What separates the Saints’ passing attack from the rest of the NFL are the ancillary targets. No. 4 receiver Lance Moore, when healthy, becomes superhuman on third down. Jeremy Shockey is a warrior underneath and in the flats. Combine his ’09 numbers with those of lithe, fluid backup David Thomas, and you have 83 catches for 925 yards coming from the tight end position. Then there’s Reggie Bush. While as a pure running back he’s nowhere near living up to the hype, as a decoy he often exceeds it. Even in games where Bush is bailing to the sidelines, gaining nothing on plays that should get five yards, or fumbling, he’s still valuable because the very threat of his speed and quickness forces defenses to make awkward adjustments. And Payton is a master at punishing defenses for awkward adjustments.

Back to Brees. As much as he does for the receiving corps, he’s an even better cosmetic for the offensive line. Not to be harsh, but left tackle Jermon Bushrod may have been the worst starting player in football last year. The only reason you didn’t hear about Bushrod’s slow feet and shoddy technique each week was because Brees knew how to move in the pocket and hide his blocker’s flaws. Brees did the same thing – to a lesser extent – for Jon Stinchcomb on the right side. Bushrod is back at left tackle in ’10 but could eventually surrender the position to second-round rookie Charles Brown (though likely not this season).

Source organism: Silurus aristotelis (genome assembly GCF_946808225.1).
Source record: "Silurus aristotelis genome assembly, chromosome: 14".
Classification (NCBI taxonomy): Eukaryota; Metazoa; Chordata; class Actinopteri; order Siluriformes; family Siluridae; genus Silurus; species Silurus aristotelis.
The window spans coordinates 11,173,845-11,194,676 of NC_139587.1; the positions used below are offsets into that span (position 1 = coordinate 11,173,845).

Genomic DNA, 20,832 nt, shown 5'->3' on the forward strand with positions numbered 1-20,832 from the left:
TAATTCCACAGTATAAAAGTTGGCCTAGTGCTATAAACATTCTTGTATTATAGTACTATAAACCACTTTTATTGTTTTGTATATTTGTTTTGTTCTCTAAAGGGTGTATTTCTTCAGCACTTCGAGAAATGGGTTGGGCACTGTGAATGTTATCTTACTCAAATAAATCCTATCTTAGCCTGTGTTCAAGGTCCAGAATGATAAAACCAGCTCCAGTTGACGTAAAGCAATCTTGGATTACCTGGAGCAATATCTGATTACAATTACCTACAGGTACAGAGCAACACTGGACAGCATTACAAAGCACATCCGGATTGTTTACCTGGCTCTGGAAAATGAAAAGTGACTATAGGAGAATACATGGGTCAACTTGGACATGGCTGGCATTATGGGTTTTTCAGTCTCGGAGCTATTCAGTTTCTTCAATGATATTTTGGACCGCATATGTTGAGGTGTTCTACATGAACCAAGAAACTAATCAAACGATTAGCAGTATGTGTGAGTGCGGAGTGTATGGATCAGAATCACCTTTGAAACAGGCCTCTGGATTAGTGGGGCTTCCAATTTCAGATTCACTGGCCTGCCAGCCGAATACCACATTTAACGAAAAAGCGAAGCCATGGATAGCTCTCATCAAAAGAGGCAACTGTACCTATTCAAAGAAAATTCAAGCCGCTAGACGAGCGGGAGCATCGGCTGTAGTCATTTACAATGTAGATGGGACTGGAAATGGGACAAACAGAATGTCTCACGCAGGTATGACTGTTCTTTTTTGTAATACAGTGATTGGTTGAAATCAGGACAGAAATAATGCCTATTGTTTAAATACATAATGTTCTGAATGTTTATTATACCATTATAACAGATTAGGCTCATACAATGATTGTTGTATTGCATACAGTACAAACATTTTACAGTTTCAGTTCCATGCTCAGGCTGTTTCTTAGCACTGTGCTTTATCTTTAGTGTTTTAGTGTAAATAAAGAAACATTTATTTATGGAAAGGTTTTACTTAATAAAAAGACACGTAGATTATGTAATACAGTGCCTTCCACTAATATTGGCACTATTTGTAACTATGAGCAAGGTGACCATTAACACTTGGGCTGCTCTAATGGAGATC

Mediocre as the front five is in pass protection, it’s a dominant run-blocking unit. 343-pound Carl Nicks is the best left guard in the NFC (yes, even better than Steve Hutchinson). Great footwork and mechanics allow him to be a staple at the second level in the run game. Nicks does have some shortcomings in pass protection (he struggles with lateral movement), but they’re not defining issues.

Jonathan Goodwin is a rock at center, and Jahri Evans is as good as it gets at right guard. Evans is nimble enough to operate in space, but the Saints prefer to feature his power in plough-ahead fashion. New Orleans’s ground game does most of its damage between the tackles. Pierre Thomas is somewhat undersized but very physical. Fullback Heath Evans is a superb all-around lead-blocker. Reggie Bush is strictly an outside runner, which is why Lynell Hamilton will inherit the carries of the departed Mike Bell.

Defense